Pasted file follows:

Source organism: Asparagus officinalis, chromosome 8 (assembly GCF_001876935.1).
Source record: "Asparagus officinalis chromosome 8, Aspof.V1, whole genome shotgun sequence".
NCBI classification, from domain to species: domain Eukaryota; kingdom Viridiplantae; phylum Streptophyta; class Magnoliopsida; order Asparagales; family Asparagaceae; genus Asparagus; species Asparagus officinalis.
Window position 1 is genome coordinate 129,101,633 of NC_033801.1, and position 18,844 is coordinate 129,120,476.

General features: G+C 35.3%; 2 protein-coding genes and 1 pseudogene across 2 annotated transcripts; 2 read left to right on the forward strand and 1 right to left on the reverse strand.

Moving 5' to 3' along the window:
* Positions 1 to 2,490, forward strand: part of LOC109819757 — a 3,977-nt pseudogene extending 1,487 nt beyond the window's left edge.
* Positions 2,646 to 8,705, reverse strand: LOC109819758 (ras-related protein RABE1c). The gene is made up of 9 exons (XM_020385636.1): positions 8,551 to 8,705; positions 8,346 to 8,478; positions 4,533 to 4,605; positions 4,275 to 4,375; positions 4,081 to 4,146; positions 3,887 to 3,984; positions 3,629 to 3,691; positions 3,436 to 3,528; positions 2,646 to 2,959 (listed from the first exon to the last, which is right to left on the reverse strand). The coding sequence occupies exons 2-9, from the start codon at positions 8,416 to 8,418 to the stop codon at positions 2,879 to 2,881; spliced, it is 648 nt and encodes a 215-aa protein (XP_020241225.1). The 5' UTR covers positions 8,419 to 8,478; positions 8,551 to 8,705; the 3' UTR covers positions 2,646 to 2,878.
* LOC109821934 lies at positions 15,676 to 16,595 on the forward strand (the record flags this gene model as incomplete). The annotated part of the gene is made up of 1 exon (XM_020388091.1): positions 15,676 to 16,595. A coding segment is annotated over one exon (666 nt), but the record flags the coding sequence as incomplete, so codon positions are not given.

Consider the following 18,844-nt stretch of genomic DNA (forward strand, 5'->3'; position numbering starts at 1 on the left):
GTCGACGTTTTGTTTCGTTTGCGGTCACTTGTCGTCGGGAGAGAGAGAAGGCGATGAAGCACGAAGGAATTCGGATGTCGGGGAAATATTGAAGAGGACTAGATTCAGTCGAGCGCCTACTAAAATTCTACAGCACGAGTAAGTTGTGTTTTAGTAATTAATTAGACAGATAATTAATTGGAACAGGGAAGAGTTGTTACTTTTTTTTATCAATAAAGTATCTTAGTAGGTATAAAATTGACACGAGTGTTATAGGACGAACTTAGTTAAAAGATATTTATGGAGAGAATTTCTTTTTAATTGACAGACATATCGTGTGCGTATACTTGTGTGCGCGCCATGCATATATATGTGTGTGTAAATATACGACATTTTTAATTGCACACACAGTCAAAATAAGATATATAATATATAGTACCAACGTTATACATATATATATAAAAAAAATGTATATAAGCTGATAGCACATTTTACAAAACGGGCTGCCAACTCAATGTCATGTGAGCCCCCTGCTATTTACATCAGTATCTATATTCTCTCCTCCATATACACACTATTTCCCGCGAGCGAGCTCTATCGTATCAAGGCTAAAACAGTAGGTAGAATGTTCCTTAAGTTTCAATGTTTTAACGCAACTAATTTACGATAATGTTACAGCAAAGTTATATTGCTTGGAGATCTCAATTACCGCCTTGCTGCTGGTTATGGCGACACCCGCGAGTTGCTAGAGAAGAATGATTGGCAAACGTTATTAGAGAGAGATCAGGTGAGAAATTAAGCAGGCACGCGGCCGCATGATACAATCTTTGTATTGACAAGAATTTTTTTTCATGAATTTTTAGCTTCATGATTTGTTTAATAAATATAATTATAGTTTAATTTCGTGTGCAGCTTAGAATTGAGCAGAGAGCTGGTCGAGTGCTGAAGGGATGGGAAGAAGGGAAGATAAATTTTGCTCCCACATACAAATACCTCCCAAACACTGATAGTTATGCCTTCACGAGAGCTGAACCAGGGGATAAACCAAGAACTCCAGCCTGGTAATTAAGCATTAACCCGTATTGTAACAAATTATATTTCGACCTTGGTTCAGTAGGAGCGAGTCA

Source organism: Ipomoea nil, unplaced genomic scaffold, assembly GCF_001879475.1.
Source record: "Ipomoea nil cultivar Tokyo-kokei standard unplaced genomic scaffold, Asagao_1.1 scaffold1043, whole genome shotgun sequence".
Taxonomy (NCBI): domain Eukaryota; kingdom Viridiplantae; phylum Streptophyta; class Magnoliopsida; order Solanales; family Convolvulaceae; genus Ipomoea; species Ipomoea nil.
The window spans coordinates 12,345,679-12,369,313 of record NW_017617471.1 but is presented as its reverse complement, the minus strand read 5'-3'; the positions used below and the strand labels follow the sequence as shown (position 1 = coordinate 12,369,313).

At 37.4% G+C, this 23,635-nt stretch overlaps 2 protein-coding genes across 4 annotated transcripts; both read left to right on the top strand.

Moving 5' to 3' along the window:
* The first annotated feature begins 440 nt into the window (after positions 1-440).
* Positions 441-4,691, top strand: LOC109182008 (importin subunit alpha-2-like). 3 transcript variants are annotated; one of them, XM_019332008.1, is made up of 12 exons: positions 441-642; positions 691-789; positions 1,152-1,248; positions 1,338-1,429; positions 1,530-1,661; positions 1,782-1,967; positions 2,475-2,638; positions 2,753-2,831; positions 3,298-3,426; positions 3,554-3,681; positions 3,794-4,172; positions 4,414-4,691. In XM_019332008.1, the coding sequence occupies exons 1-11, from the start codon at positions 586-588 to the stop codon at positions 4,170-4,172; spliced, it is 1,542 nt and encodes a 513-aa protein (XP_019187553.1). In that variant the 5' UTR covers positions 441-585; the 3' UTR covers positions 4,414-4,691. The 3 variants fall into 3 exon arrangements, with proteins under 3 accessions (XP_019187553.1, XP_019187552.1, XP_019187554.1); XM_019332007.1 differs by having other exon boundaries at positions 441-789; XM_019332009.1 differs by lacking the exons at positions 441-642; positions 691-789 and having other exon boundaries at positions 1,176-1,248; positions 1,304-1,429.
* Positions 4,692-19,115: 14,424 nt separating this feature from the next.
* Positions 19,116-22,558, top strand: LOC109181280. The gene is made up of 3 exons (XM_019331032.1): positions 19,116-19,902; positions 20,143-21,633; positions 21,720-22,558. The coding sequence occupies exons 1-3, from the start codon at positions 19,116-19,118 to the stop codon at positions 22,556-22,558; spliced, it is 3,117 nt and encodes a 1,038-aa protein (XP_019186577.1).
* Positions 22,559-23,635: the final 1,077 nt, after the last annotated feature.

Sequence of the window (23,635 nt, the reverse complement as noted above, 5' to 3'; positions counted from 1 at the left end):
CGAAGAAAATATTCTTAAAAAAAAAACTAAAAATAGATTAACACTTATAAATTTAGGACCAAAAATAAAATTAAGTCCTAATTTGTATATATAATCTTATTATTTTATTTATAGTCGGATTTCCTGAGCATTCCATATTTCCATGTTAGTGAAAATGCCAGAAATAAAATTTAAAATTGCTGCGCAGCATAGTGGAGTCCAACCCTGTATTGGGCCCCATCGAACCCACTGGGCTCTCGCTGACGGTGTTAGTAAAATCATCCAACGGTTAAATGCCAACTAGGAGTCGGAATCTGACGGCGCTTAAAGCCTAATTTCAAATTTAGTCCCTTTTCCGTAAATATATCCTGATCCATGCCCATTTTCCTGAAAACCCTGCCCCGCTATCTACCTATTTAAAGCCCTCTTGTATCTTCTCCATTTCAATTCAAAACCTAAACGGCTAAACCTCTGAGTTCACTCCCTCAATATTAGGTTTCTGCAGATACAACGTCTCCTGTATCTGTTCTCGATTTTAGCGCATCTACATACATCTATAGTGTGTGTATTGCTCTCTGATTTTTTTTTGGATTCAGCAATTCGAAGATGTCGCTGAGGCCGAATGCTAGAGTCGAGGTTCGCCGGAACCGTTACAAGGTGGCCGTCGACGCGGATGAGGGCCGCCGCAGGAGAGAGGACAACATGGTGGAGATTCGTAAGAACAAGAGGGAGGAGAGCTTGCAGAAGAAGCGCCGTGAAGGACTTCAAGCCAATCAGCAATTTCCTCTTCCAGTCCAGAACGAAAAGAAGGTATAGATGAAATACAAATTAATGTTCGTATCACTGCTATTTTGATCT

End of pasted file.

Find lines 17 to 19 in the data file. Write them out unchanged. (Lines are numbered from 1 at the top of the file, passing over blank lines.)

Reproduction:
Moving 5' to 3' along the window:
* The first annotated feature begins 440 nt into the window (after positions 1-440).
* Positions 441-4,691, top strand: LOC109182008 (importin subunit alpha-2-like). 3 transcript variants are annotated; one of them, XM_019332008.1, is made up of 12 exons: positions 441-642; positions 691-789; positions 1,152-1,248; positions 1,338-1,429; positions 1,530-1,661; positions 1,782-1,967; positions 2,475-2,638; positions 2,753-2,831; positions 3,298-3,426; positions 3,554-3,681; positions 3,794-4,172; positions 4,414-4,691. In XM_019332008.1, the coding sequence occupies exons 1-11, from the start codon at positions 586-588 to the stop codon at positions 4,170-4,172; spliced, it is 1,542 nt and encodes a 513-aa protein (XP_019187553.1). In that variant the 5' UTR covers positions 441-585; the 3' UTR covers positions 4,414-4,691. The 3 variants fall into 3 exon arrangements, with proteins under 3 accessions (XP_019187553.1, XP_019187552.1, XP_019187554.1); XM_019332007.1 differs by having other exon boundaries at positions 441-789; XM_019332009.1 differs by lacking the exons at positions 441-642; positions 691-789 and having other exon boundaries at positions 1,176-1,248; positions 1,304-1,429.